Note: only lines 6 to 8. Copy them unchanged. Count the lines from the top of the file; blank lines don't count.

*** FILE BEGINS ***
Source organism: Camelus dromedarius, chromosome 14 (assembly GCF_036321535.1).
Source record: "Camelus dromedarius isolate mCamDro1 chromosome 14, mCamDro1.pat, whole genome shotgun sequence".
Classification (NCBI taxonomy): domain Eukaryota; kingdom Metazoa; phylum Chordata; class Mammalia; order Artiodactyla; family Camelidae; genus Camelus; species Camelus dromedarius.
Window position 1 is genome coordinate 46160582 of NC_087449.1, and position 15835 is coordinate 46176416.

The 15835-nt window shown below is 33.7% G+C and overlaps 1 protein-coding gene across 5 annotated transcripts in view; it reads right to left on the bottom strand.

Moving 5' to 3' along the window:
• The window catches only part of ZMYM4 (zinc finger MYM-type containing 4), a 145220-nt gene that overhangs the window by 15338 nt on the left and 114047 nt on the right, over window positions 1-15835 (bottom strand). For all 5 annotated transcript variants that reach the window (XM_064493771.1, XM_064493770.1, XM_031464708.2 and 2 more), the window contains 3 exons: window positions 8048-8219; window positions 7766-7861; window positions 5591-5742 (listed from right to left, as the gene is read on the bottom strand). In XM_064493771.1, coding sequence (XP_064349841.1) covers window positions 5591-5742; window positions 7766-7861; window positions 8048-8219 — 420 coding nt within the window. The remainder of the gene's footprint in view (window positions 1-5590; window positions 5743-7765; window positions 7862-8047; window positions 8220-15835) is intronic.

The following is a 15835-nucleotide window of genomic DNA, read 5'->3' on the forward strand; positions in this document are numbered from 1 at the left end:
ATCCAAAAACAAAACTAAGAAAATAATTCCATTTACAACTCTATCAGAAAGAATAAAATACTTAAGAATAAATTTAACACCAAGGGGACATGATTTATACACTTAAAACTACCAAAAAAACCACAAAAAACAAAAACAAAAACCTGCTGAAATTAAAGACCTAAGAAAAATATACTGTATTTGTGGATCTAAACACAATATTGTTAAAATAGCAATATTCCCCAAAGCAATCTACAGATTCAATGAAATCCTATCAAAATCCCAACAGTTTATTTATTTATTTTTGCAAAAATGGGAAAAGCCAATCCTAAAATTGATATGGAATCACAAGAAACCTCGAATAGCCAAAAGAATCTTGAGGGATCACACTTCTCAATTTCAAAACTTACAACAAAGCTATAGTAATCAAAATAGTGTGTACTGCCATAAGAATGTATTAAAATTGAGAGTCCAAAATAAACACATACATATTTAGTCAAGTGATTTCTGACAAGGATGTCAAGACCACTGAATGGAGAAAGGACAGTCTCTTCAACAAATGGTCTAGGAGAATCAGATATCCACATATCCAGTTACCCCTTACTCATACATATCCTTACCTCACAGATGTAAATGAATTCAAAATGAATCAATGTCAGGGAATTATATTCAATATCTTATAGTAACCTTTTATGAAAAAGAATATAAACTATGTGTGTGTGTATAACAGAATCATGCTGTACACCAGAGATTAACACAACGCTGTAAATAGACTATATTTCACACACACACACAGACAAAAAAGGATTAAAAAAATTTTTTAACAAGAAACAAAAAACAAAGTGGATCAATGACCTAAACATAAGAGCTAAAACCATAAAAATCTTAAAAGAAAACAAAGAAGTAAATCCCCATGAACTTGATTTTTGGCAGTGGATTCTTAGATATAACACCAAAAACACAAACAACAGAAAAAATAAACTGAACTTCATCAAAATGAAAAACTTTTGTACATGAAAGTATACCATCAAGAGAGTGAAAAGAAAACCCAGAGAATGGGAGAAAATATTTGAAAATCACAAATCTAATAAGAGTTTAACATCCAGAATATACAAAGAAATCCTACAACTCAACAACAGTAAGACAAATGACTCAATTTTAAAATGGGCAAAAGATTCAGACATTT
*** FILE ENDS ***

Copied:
Moving 5' to 3' along the window:
• The window catches only part of ZMYM4 (zinc finger MYM-type containing 4), a 145220-nt gene that overhangs the window by 15338 nt on the left and 114047 nt on the right, over window positions 1-15835 (bottom strand). For all 5 annotated transcript variants that reach the window (XM_064493771.1, XM_064493770.1, XM_031464708.2 and 2 more), the window contains 3 exons: window positions 8048-8219; window positions 7766-7861; window positions 5591-5742 (listed from right to left, as the gene is read on the bottom strand). In XM_064493771.1, coding sequence (XP_064349841.1) covers window positions 5591-5742; window positions 7766-7861; window positions 8048-8219 — 420 coding nt within the window. The remainder of the gene's footprint in view (window positions 1-5590; window positions 5743-7765; window positions 7862-8047; window positions 8220-15835) is intronic.

The following is a 15835-nucleotide window of genomic DNA, read 5'->3' on the forward strand; positions in this document are numbered from 1 at the left end: